Pickering started her civilian career with DND in Ontario when she was 19.
Mostly male-dominated section
In 2003, she started working at the dockyard at CFB Halifax and then moved over to the male-dominated Transport Electric and Mechanical Engineering section. She worked five years on the Halifax side and then spent another eight years at 12 Wing Shearwater.
"You had to get used to a lot of swearing men.… I was used to that, but I wasn't used to the racism and the remarks and things like that," Pickering said.
When she worked in transport, there were about five black employees.
One black female colleague told Pickering that when she returned from vacation without the braids she had been wearing the week before, one of her bosses — a military member — came up to her and said, "Oh, the braids are out of your hair, you must be ready to work now.'"
A black male co-worker told Pickering that he had heard one of the men they worked with using the N-word.
"I said, 'Well, it's up to you to report it,'" Pickering said. "Everyone was afraid of being harassed and we knew they had control.
"It is racism, it is simply racism," she said.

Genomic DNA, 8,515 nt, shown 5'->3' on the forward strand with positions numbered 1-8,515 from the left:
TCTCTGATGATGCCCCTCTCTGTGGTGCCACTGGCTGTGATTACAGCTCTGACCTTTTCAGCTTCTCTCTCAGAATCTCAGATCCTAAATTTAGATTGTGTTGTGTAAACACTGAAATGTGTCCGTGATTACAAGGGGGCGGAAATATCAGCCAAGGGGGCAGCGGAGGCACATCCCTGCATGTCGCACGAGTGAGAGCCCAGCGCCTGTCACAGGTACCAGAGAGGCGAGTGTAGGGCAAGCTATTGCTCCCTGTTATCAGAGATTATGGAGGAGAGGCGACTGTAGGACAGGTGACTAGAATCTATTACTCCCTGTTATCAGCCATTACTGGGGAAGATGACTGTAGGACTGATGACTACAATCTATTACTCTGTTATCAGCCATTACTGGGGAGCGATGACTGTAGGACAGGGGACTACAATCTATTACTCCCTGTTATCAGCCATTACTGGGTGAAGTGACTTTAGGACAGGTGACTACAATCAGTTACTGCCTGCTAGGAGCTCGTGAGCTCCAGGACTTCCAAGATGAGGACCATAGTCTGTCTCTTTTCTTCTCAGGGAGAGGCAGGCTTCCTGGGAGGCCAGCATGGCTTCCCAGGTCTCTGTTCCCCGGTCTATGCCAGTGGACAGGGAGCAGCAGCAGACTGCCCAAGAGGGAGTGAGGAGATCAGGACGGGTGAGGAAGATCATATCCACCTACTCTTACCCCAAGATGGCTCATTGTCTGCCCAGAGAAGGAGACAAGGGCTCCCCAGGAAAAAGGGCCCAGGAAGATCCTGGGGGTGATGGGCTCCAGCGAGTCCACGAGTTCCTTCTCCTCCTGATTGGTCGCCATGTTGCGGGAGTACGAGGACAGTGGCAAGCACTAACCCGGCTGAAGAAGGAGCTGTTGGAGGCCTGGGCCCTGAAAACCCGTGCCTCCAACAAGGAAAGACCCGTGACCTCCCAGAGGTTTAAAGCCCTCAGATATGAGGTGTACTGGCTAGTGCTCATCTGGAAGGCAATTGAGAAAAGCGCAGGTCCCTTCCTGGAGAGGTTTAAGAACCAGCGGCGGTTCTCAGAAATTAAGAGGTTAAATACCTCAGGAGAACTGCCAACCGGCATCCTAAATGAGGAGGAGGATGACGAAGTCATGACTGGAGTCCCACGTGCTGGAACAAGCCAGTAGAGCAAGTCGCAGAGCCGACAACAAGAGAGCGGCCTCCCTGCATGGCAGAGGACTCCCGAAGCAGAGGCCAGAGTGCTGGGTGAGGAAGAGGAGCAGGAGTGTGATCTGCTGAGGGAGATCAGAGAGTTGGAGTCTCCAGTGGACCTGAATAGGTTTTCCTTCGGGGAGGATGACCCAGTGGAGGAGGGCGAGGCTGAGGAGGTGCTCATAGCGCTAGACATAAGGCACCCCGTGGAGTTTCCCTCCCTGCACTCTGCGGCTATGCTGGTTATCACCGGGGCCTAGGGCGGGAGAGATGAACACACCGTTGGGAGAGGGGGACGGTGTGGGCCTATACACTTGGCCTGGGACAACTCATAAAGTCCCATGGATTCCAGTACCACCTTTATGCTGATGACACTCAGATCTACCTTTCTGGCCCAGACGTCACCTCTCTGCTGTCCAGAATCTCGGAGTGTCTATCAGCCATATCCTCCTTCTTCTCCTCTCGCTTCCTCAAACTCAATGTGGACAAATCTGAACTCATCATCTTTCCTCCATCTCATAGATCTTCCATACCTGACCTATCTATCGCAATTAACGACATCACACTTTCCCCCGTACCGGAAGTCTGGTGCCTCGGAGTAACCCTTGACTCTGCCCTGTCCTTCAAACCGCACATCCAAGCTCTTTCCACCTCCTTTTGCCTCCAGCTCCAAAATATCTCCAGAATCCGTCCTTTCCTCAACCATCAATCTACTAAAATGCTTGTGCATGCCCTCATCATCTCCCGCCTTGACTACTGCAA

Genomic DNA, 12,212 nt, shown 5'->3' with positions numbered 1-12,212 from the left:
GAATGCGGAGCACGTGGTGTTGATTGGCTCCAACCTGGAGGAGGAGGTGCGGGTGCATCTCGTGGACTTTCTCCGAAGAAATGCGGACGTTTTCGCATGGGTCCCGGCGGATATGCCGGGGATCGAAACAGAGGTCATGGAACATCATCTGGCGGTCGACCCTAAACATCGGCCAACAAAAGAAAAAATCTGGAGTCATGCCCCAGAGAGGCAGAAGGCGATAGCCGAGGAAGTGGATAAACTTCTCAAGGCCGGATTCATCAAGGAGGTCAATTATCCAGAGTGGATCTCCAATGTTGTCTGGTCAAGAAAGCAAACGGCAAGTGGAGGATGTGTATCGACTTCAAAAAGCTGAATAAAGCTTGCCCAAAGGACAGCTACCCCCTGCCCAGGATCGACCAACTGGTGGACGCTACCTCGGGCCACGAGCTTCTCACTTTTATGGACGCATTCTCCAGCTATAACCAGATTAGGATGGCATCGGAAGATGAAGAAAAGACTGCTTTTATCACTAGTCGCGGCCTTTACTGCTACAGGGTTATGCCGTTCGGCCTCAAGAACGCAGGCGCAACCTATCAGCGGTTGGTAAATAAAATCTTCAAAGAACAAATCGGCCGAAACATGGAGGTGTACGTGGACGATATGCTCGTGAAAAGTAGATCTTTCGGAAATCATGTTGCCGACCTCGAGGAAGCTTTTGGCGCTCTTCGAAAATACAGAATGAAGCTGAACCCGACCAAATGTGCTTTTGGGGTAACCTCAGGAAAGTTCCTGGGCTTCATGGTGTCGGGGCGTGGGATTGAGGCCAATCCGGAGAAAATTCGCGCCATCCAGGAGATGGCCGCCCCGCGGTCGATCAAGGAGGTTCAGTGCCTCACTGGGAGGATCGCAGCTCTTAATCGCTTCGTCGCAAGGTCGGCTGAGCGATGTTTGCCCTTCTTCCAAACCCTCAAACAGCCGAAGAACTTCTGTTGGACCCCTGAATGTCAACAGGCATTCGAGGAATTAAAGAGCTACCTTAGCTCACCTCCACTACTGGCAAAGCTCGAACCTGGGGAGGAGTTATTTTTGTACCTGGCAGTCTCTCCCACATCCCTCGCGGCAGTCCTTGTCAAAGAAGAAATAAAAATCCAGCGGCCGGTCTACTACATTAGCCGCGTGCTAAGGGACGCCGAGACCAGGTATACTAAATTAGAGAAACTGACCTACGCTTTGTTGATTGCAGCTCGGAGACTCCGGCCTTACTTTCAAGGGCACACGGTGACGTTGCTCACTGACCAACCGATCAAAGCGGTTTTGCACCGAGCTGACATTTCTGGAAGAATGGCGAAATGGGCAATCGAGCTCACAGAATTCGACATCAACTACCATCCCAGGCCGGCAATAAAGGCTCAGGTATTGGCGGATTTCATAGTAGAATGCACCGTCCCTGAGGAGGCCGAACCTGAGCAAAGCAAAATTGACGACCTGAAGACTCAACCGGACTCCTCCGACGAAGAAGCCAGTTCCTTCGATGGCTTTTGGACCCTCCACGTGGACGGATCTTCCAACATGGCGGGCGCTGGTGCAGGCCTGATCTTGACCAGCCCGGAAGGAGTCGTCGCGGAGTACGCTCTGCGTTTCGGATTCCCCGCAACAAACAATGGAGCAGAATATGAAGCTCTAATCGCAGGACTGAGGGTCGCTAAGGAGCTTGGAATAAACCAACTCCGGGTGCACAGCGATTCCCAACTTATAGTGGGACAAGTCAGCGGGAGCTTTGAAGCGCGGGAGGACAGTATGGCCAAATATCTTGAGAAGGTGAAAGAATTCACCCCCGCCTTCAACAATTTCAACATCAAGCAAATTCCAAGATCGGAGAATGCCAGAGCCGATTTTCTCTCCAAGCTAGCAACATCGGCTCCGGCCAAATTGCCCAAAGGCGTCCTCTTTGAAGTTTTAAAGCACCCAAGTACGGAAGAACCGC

Of the black people who worked in the section when Pickering was there, two left and retired, one retired earlier this year and one remains, she said.
No promotion in 30 years
Pickering filed a grievance in 2010. She asked for her work description and a document that comes with it that tells an employee where they stand in terms of potential promotion.
"I was wondering because I wanted to move up," she said, adding that in the 31 years she'd been with DND she had not moved up one level.
After going through the proper channels and not getting her work description, Pickering contacted the ombudsman and he got it for her about three years later.
As a result, she said she faced retaliation from her bosses.
At one point after that, she got into a long battle with a major and took her grievance to a higher level.
That's when she says her immediate boss, a warrant officer, began threatening and harassing her.
"There was one incident that I was at my desk and he came in and he actually slammed a paper on my desk and it was a reprimand and it was a letter," she recalled.
"And he's like, 'This is where you're at now and this is your reprimand."
As a result, she filed a harassment complaint against him. He was moved from Shearwater to Halifax.